The following is a transcript of the interview with Democratic Sen. Amy Klobuchar of Minnesota that aired Sunday, June 30, 2019, on "Face the Nation."
MARGARET BRENNAN: Welcome back. We are now joined by Minnesota senator and 2020 Democratic presidential candidate Amy Klobuchar. She joins us from Minneapolis. Good morning, senator.
SENATOR AMY KLOBUCHAR: Thanks, Margaret. Hello.
MARGARET BRENNAN: We saw this historic moment with President Trump stepping into North Korea. And I wonder, if you're commander in chief, would you continue the diplomacy that he has started?
SEN. KLOBUCHAR: You always have to talk to everyone when it is American security and the world's security at stake. But he keeps having these summits and meetings that really don't produce anything. There's been a number of them now, and this time, you know, you just can't look at this as going over and talking to your dictator next door and bringing them a hot dish over the fence. There is a lot more. And what this is about, is making sure that there are measurable results, that we have a plan when we go in there and we just haven't seen that. In fact, just in May you saw North Korea launch another missile into the sea in violation of the U.N. resolution and to me, you need to have a plan to denuclearize that peninsula or at least reduce those weapons immediately, and I just don't see that happening, yes.
But yet, we know that talks are good, but I just don't see this president- when you look at what happened in Iran when he got out of that agreement and we were 10 minutes away from war and a month away from them blowing the caps when it comes to uranium- enriching uranium. When you look what he did with the nuclear agreement with Russia, he is constantly- climate change pulling us back from working with our allies to try to solve these problems.
MARGARET BRENNAN: You said there, North Korea would denuc- denuclearize or at least need to reduce their arsenal. Would you accept them as a nuclear power?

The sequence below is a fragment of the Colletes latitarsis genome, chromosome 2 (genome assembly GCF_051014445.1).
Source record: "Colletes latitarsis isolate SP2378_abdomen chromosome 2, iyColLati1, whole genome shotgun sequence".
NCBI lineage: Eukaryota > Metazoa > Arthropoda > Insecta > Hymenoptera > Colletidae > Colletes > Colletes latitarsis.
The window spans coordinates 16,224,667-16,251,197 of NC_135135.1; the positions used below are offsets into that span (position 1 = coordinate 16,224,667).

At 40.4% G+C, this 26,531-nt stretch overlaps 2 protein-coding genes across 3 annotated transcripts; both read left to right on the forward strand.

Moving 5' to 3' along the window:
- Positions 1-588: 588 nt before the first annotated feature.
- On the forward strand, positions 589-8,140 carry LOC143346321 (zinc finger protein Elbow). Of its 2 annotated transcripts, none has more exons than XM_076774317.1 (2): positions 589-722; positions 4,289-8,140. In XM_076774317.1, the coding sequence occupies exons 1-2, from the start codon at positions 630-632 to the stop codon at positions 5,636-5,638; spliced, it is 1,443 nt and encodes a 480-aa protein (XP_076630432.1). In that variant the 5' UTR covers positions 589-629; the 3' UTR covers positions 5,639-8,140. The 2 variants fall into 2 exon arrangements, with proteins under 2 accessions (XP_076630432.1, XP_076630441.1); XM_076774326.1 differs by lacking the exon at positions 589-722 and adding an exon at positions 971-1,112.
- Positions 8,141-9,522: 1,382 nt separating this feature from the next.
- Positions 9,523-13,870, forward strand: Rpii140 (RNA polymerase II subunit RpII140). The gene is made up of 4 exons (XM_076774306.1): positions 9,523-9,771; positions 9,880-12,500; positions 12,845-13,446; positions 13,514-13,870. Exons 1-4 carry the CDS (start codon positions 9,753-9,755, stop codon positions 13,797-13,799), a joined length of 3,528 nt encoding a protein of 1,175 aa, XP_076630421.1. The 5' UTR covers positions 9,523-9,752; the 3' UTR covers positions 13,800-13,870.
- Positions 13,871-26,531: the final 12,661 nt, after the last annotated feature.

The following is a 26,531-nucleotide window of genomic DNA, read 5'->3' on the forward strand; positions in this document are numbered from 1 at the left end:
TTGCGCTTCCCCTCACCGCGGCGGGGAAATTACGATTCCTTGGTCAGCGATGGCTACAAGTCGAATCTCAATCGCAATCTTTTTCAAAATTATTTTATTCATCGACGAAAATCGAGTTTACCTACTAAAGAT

SEN. KLOBUCHAR: I- no, I would not. What I'm saying is you need to have steps and measures and you would- could start there and then of course you have dates and you have times and you have a focus and you have a plan. But that is not what he does. He goes and gets a letter and says, "I love the guy," right in the face of the Warmbier's, who lost their son, Otto. So I am concerned just because of the track record here. Talk is good, but if all it is is talk it doesn't produce anything for national security for America and international security for our allies.
MARGARET BRENNAN: As Commander-in-chief what would you do differently with China? What leverage would you use to get them to capitulate on trade?
SEN. KLOBUCHAR: I would first acknowledge to the American people very clearly the problem here. The surveillance, the intellectual property violations are basically stealing our blueprints, what they have done when it comes to subsidizing industries and manipulating their currency. The second thing that I would do is to work with our allies and to push them, and I wouldn't have just walk away from every negotiating table, months goes by. I think you have to keep at it methodically. And mostly, I wouldn't have used the approach they've used. Yes, targeted tariffs, but they have used basically a meat cleaver or maybe we should call it a "tweet cleaver" when it comes to how they're dealing with these other countries.
And when you talk to Larry Kudlow and he talked about the patriotism of our farmers, I'm in a very heavy ag state. Iowa, my neighbor is a heavy ag state, North Dakota. I've talked to farmers in those areas and what they tell me is, they're not going to get that soybean market back in one year because that market has gone to farmers in other countries. And so that's why there's an urgency to this when we have an 891 billion dollar trade deficit, which is the worst that we've seen. You can't just keep talking about it. You actually have to get it done.
MARGARET BRENNAN: You heard me ask Larry Kudlow about Republican senators' concerns about Huawei. You are a sitting senator, would you vote to ban American companies from doing business with them?